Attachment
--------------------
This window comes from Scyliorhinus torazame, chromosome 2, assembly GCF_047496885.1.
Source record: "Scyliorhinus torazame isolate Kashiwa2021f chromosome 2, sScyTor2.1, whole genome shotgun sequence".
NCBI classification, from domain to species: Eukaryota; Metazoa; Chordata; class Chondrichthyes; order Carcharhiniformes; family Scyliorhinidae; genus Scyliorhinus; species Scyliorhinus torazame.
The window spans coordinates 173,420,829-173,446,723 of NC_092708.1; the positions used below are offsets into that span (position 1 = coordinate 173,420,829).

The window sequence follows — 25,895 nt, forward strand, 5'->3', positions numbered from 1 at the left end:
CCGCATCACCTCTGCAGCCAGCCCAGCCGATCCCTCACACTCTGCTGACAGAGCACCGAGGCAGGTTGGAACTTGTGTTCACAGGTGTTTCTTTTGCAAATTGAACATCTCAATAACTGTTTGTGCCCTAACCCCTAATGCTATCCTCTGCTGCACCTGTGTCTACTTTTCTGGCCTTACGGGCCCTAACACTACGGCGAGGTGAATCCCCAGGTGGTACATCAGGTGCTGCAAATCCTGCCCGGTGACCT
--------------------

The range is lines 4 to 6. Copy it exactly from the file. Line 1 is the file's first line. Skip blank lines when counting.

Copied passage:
The window spans coordinates 173,420,829-173,446,723 of NC_092708.1; the positions used below are offsets into that span (position 1 = coordinate 173,420,829).

The window sequence follows — 25,895 nt, forward strand, 5'->3', positions numbered from 1 at the left end:
CCGCATCACCTCTGCAGCCAGCCCAGCCGATCCCTCACACTCTGCTGACAGAGCACCGAGGCAGGTTGGAACTTGTGTTCACAGGTGTTTCTTTTGCAAATTGAACATCTCAATAACTGTTTGTGCCCTAACCCCTAATGCTATCCTCTGCTGCACCTGTGTCTACTTTTCTGGCCTTACGGGCCCTAACACTACGGCGAGGTGAATCCCCAGGTGGTACATCAGGTGCTGCAAATCCTGCCCGGTGACCT